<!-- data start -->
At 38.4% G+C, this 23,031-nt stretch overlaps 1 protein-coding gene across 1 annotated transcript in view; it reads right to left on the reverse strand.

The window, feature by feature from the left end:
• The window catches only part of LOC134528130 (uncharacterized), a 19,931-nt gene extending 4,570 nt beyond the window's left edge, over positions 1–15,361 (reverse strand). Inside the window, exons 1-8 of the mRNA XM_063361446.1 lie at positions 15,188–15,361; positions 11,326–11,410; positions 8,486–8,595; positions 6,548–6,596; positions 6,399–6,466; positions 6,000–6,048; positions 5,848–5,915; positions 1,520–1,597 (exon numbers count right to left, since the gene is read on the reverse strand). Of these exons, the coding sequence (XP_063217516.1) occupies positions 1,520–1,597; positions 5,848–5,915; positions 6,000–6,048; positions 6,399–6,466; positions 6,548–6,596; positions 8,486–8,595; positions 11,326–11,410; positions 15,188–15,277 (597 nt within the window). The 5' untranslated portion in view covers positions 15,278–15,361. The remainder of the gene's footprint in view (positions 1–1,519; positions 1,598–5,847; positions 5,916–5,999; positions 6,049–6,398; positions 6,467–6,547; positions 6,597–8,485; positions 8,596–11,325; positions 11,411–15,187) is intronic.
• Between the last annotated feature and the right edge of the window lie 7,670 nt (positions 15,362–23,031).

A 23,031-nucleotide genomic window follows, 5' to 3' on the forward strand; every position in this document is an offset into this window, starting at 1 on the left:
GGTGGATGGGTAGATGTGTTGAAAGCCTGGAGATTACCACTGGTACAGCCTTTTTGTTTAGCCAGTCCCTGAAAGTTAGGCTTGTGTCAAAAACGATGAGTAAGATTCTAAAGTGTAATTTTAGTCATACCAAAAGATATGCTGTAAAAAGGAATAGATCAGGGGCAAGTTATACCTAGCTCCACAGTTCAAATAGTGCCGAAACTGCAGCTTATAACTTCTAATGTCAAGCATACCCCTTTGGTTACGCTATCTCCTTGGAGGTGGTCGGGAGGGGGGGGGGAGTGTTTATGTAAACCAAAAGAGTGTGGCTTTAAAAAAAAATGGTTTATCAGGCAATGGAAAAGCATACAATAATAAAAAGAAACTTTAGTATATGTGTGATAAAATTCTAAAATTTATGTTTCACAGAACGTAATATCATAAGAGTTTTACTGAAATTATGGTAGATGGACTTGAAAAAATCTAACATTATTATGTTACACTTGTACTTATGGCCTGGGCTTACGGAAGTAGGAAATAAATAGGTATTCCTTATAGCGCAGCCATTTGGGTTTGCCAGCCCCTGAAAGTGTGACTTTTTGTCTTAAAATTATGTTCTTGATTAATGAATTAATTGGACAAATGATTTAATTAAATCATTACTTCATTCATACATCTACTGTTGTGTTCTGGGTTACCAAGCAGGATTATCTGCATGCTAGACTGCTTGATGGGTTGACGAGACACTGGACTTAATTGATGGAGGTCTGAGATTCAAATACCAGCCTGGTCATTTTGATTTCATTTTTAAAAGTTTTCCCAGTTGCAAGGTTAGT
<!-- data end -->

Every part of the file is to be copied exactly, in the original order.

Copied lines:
At 38.4% G+C, this 23,031-nt stretch overlaps 1 protein-coding gene across 1 annotated transcript in view; it reads right to left on the reverse strand.

The window, feature by feature from the left end:
• The window catches only part of LOC134528130 (uncharacterized), a 19,931-nt gene extending 4,570 nt beyond the window's left edge, over positions 1–15,361 (reverse strand). Inside the window, exons 1-8 of the mRNA XM_063361446.1 lie at positions 15,188–15,361; positions 11,326–11,410; positions 8,486–8,595; positions 6,548–6,596; positions 6,399–6,466; positions 6,000–6,048; positions 5,848–5,915; positions 1,520–1,597 (exon numbers count right to left, since the gene is read on the reverse strand). Of these exons, the coding sequence (XP_063217516.1) occupies positions 1,520–1,597; positions 5,848–5,915; positions 6,000–6,048; positions 6,399–6,466; positions 6,548–6,596; positions 8,486–8,595; positions 11,326–11,410; positions 15,188–15,277 (597 nt within the window). The 5' untranslated portion in view covers positions 15,278–15,361. The remainder of the gene's footprint in view (positions 1–1,519; positions 1,598–5,847; positions 5,916–5,999; positions 6,049–6,398; positions 6,467–6,547; positions 6,597–8,485; positions 8,596–11,325; positions 11,411–15,187) is intronic.
• Between the last annotated feature and the right edge of the window lie 7,670 nt (positions 15,362–23,031).

A 23,031-nucleotide genomic window follows, 5' to 3' on the forward strand; every position in this document is an offset into this window, starting at 1 on the left:
GGTGGATGGGTAGATGTGTTGAAAGCCTGGAGATTACCACTGGTACAGCCTTTTTGTTTAGCCAGTCCCTGAAAGTTAGGCTTGTGTCAAAAACGATGAGTAAGATTCTAAAGTGTAATTTTAGTCATACCAAAAGATATGCTGTAAAAAGGAATAGATCAGGGGCAAGTTATACCTAGCTCCACAGTTCAAATAGTGCCGAAACTGCAGCTTATAACTTCTAATGTCAAGCATACCCCTTTGGTTACGCTATCTCCTTGGAGGTGGTCGGGAGGGGGGGGGGAGTGTTTATGTAAACCAAAAGAGTGTGGCTTTAAAAAAAAATGGTTTATCAGGCAATGGAAAAGCATACAATAATAAAAAGAAACTTTAGTATATGTGTGATAAAATTCTAAAATTTATGTTTCACAGAACGTAATATCATAAGAGTTTTACTGAAATTATGGTAGATGGACTTGAAAAAATCTAACATTATTATGTTACACTTGTACTTATGGCCTGGGCTTACGGAAGTAGGAAATAAATAGGTATTCCTTATAGCGCAGCCATTTGGGTTTGCCAGCCCCTGAAAGTGTGACTTTTTGTCTTAAAATTATGTTCTTGATTAATGAATTAATTGGACAAATGATTTAATTAAATCATTACTTCATTCATACATCTACTGTTGTGTTCTGGGTTACCAAGCAGGATTATCTGCATGCTAGACTGCTTGATGGGTTGACGAGACACTGGACTTAATTGATGGAGGTCTGAGATTCAAATACCAGCCTGGTCATTTTGATTTCATTTTTAAAAGTTTTCCCAGTTGCAAGGTTAGT